Children of the African Continent to Santa Claus: “All we want for Christmas is some DDT”
Africa- All across the mother continent this month there has been a hush. A deep reverence. And finally a heartfelt, but quite plea. From the mouths of babes and this land’s most diminutive inhabitants have come the whispers, the pronouncement, the improbable imploring pleas. They have lifted up with one voice. Given utterance with one hope. And laid their request with one intention. That for Christmas this year – when the jolly old man in red is bringing new Wii’s and bicycles and easy bake ovens to good little children the world over- they would as well be remembered. That when Santa Claus was crossing the globe in his lightening quick, dream powered sled he would remember these poor ones and bring with him the Christmas gift of DDT.
As Abina Akiiki explained it: “When I told my children that there was once a time when one million people did not die every year from malaria they did not believe me. They wanted to know; how was this possible? I told them there was once a miracle cure called the DDT. It killed all the mosquitoes. It stopped malaria from spreading and killing their aunts and uncles, cousins and brothers and sisters. They wanted to know why there was no longer DDT. I didn’t know what to tell them. How could I say that because some rich white liberal woman thought her birds were more important than our lives so many of our friends have to die? I just turned my head and cried.”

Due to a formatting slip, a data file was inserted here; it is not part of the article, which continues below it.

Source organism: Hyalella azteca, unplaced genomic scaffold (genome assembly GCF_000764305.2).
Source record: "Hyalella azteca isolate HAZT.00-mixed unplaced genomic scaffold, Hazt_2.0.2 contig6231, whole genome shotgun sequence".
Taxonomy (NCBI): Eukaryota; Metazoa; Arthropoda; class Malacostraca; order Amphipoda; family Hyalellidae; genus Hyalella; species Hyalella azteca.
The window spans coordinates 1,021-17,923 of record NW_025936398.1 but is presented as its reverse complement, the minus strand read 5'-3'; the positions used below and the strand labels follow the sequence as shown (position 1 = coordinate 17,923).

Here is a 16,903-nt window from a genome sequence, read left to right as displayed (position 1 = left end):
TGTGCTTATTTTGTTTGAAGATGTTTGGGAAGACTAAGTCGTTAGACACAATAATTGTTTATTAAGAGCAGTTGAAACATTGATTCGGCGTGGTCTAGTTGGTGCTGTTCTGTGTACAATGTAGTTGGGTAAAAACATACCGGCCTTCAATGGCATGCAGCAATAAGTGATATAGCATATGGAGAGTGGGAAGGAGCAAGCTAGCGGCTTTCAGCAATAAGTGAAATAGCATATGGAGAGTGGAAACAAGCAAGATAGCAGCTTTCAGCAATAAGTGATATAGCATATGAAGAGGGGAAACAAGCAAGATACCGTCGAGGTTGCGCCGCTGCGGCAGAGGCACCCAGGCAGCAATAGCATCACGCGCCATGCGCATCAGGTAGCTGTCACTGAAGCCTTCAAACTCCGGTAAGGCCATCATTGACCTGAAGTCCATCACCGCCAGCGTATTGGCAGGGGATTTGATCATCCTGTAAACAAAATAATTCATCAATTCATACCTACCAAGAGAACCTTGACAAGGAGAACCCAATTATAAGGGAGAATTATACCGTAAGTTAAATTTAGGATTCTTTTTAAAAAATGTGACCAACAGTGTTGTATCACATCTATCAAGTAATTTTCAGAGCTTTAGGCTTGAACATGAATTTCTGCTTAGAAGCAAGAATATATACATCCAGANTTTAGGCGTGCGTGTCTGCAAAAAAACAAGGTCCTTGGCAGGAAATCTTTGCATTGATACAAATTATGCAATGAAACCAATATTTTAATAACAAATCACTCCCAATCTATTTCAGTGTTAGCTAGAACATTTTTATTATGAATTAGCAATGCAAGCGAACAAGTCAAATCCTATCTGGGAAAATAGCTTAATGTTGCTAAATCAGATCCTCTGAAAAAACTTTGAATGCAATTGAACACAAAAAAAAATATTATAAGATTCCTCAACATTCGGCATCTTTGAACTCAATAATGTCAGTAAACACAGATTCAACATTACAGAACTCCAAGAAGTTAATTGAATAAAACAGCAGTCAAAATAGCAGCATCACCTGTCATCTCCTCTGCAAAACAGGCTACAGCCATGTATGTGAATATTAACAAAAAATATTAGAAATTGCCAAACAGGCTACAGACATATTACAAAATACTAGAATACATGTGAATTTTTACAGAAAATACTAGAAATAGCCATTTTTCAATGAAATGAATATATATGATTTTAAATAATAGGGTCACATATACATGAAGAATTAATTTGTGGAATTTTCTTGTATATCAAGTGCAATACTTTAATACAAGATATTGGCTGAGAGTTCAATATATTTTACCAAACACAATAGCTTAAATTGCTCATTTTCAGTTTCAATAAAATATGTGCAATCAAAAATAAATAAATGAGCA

In the following days Akiiki meditated on the problem for long hours. From the periphery of his old childhood memories he seemed to recall a very small something. He couldn’t quite place the memory, but he knew it carried the possibly of saving his family, village, country and continent.
“And then suddenly I remembered the stories my grandmother would tell me in my childhood. Stories of a kind old man who lived in the North Pole and brought presents to all of the good little boys and girls all across the world. And I believed in him so much and when i was eight years old he brought me a new Stretch Odinga . . . that is how I knew he was real.”
So Akiiki started his campaign. He walked all across the continent. He told everybody that would listen about Santa Claus and DDT. Within a few months a movement had been born and it grew. Now that network is millions of people strong. And at least a million letters have been sent to the North Pole. Today we lend our voices to that cause.
Santa (and it is likely that he has seen this article as a careful study of our analytics has shown that the jolly fat man is a regular reader of The Vitamin Press) please bring these